Generational leap is the tonic

2018-01-07 06:10
President Jacob Zuma. Picture: Felix Dlangamandla

President Jacob Zuma. Picture: Felix Dlangamandla

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Rumour has it that there was much celebration at old age homes throughout the country when the election results for the ANC’s leadership were announced in December.

Ululating pensioners threw false teeth into the air and spun their wheelchairs in courtyards. Wrists were sprained as the oldies tried to do fist-bumps and high-fives. Walking sticks were thrown into piles and turned into bonfires.

It was a good day for old people. The ANC had elected a leadership that was sufficiently aged. There was a 64-year-old Gwede Mantashe in the chairmanship, and 58-year-old Ace Magashule in the secretary-general position. The very tall Magashule was to be deputised by 64-year-old Jessie Duarte in a classic Laurel and Hardy partnership. In the deputy president’s seat was 57-year-old David Mabuza. The baby in this line-up came in the form of Paul Mashatile (56).

In the top job was 65-year-old Cyril Ramaphosa, who beat off 68-year-old Nkosazana Dlamini-Zuma to get the job. These two were from the “young generation” to whom the 75-year-old incumbent was handing over the reins.

The rest of the candidates contesting the presidency of the ANC in 2017 were all in their sixties.

When Ramaphosa begins his first officially elected term as South Africa’s president in 2019, he will be 67 and will complete his first term when he is 72. Assuming the ANC wins the next general elections and further assuming that Ramaphosa’s successor will come from the current top six, he or she will be well into their sixties when they take over.

Let us take this a step further. If the pattern of the ANC’s succession is followed, the next layer of leadership will be as old as the current layer before they are handed the baton. If you look at some of the leaders who are emerging in the provinces, you will see that they will be old people when they take over.

Before this lowly newspaperman gets accused of being ageist, I must categorically state that I have absolutely no problem with old people. They are wonderful. The issue here is what kind of leadership mix a society and a dominant political party produce. When you have a leadership corps that is dominated by grey hairs and you establish a tradition that people can only lead when they have age-specific health challenges, you are holding society back.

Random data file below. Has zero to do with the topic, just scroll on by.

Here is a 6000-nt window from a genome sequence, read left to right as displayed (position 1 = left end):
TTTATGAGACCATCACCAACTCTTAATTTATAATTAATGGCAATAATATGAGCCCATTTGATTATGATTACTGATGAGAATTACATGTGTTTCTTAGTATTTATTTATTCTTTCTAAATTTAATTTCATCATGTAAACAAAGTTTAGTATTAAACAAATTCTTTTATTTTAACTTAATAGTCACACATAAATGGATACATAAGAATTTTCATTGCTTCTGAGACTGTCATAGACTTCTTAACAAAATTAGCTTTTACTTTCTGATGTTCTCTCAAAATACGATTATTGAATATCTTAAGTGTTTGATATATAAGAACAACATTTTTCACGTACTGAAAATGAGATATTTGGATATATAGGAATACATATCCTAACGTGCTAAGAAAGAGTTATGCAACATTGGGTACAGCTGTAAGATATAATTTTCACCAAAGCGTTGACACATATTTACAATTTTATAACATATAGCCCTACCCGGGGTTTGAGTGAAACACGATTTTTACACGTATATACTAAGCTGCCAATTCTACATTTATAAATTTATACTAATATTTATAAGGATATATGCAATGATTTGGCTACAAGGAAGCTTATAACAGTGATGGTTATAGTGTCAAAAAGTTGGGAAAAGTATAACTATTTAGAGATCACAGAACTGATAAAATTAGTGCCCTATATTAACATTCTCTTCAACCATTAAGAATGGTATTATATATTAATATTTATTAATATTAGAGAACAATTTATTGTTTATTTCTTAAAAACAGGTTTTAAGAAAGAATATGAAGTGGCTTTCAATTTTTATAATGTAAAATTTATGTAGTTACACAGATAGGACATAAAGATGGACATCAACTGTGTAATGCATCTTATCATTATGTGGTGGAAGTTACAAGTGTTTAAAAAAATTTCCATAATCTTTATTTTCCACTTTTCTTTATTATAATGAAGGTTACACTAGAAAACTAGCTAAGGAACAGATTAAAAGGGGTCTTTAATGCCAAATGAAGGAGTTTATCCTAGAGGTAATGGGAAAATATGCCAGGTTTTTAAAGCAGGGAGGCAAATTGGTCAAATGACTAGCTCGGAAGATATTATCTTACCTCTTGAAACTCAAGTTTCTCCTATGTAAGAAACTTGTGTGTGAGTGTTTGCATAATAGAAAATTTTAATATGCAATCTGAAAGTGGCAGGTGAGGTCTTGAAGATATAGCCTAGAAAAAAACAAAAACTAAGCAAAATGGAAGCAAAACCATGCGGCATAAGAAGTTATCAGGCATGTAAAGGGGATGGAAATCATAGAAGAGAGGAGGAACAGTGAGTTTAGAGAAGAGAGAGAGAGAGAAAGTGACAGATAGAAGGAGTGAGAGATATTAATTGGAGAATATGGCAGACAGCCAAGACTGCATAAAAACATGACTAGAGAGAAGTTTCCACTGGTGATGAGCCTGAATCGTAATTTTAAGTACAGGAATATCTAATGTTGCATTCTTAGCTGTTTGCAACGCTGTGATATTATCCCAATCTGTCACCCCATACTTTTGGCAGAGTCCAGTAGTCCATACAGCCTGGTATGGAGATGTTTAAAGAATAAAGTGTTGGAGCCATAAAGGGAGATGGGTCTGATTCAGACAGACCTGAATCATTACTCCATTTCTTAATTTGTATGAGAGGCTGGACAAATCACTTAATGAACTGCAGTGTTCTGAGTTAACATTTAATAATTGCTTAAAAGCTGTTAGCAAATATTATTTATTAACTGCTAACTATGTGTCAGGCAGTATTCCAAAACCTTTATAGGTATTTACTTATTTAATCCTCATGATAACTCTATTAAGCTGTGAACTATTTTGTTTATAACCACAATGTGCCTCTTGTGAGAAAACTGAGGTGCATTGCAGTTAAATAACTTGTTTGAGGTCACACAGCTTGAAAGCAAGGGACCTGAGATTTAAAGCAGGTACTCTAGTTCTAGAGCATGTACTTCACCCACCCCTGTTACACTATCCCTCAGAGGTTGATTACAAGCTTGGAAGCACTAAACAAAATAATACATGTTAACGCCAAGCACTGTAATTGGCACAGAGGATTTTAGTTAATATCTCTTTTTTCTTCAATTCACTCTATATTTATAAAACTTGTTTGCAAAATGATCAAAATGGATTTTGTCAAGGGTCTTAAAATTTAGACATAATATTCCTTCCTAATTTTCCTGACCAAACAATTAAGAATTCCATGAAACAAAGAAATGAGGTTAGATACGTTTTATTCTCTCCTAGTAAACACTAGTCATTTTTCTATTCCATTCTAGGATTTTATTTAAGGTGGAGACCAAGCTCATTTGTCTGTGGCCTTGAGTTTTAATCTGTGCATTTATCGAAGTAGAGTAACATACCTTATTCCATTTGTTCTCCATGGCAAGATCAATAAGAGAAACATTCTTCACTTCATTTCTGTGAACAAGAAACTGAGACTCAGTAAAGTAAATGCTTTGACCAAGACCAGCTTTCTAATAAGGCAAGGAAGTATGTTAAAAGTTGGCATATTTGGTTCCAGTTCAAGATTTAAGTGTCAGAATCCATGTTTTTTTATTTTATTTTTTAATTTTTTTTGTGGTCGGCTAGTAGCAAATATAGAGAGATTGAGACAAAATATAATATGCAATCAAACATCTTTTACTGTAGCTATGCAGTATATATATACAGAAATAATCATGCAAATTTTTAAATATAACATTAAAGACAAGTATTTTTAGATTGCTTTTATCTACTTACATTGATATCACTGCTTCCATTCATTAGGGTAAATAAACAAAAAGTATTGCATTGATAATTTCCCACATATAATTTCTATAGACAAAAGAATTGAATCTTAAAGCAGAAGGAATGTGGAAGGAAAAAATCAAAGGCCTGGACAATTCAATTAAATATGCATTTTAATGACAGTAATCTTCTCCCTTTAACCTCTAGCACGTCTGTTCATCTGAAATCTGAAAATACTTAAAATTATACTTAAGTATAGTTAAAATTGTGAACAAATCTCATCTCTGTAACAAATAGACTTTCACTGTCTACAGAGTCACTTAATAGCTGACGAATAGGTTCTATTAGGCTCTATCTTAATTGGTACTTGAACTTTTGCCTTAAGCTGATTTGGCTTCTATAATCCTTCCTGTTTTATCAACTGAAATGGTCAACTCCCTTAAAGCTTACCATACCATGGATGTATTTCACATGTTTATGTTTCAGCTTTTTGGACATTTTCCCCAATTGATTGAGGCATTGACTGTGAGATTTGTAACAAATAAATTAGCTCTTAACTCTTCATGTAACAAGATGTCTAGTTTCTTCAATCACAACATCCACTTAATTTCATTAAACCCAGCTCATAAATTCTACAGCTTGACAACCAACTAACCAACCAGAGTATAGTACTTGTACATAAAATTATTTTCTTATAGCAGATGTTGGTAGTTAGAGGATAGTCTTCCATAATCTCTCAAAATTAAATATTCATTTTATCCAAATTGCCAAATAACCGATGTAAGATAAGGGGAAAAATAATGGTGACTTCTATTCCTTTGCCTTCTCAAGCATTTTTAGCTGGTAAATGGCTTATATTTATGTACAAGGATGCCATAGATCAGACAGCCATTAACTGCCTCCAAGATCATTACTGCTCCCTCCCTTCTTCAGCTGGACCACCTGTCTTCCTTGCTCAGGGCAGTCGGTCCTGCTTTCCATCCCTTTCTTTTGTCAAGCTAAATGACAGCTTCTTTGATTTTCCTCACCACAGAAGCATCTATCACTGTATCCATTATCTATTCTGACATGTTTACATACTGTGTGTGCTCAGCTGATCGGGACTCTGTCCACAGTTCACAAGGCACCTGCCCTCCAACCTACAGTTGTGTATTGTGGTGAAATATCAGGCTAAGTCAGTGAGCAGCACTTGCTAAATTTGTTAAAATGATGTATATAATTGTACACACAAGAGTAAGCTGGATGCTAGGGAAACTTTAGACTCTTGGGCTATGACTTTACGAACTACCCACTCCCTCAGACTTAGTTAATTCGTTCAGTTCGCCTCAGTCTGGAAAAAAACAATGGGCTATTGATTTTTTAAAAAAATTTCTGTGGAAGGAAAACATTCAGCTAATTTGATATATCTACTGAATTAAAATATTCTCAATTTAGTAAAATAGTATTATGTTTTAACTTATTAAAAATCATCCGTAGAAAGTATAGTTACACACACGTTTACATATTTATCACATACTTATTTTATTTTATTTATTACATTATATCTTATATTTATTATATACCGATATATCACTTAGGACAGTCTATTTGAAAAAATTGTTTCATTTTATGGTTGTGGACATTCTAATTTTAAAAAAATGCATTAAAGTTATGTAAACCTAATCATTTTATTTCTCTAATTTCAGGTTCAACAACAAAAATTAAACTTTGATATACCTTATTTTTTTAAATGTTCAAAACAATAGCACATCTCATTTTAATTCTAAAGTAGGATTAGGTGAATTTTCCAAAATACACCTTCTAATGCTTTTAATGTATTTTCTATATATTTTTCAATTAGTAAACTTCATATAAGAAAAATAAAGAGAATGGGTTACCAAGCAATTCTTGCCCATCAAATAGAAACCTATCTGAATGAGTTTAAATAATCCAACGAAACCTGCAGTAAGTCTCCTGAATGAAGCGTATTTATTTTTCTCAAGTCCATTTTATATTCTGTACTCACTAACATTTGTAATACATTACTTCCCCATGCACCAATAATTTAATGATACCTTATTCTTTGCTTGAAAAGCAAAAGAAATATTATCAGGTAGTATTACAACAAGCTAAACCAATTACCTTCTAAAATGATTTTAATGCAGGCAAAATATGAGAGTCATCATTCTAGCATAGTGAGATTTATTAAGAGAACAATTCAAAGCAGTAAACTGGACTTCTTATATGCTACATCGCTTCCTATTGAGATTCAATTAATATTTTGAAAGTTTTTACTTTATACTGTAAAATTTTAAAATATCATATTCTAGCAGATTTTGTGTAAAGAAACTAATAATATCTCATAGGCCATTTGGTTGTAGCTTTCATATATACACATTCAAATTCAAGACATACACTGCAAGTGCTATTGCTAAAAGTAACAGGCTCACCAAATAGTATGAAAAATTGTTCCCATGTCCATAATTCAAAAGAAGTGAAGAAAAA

Much has been said and written about the fact that the global trend – including on our continent – is to elect younger leaders. There are, of course, blips and deviations. In the US, the final race to succeed Barack Obama, who took office at the age of 46, was between a 69-year-old Hillary Clinton and a 70-year-old orang-utang. While Clinton’s challenger on the Democratic side was 75-year-old Bernie Sanders, the orang-utang’s main rivals on the Republican platform were youthful and vibrant. However, when 2020 comes around, a crop of youngsters in Washington and state capitals will be in the running for the White House.

The deviation happened across the sea in Britain. After a succession of young leaders on both sides of the aisle, the Labour Party is now led by 68-year-old Jeremy Corbyn and the Conservative Party by 61-year-old Theresa May. But they are both surrounded by youthful blood, ensuring that their successors will be from the ranks of the energetic crowd.

On our continent, the election of Adam Barrow (52) in Gambia and Liberia’s president elect George Weah (51) signals a trend that is set to be emulated elsewhere. The elevation of elderly leaders who cut their teeth in struggles against colonialism will soon be a thing of the past.

South Africa and the ANC should not be bucking this trend. An organisation that prides itself on being the continent’s oldest liberation movement and a trendsetter in many ways should not be a follower when it comes to the need for the injection of youthful energy.

As it is, the ANC is already a follower here at home. The leadership structures of the main opposition parties, the DA and the Economic Freedom Fighters, are packed with young people. It comes as no surprise that these parties have the agility and innovative nous to run rings around the ANC and force it into always being reactive.

It would be worth the ANC revisiting an unofficial conversation in its ranks about “generational leap”, the skipping of one generation in succession. This concept arose from a belief that, in times of crisis, it is unwise to simply hand over to the next generation that has imbibed the bad habits of the previous class. A healthy approach would then be to skip that generation and give responsibility to a cohort that can bring fresh ideas and chart a new direction.

Generational leap would probably be a tough sell in the ANC, as some believe they are entitled to ascend to power due to their years in service to the party. But if that does not happen, the party could see society finding solutions, inspiration and leadership elsewhere – as it is already doing.

Read more on:    anc  |  nkosazana ­dlamini zuma  |  jacob zuma  |  cyril ramaphosa

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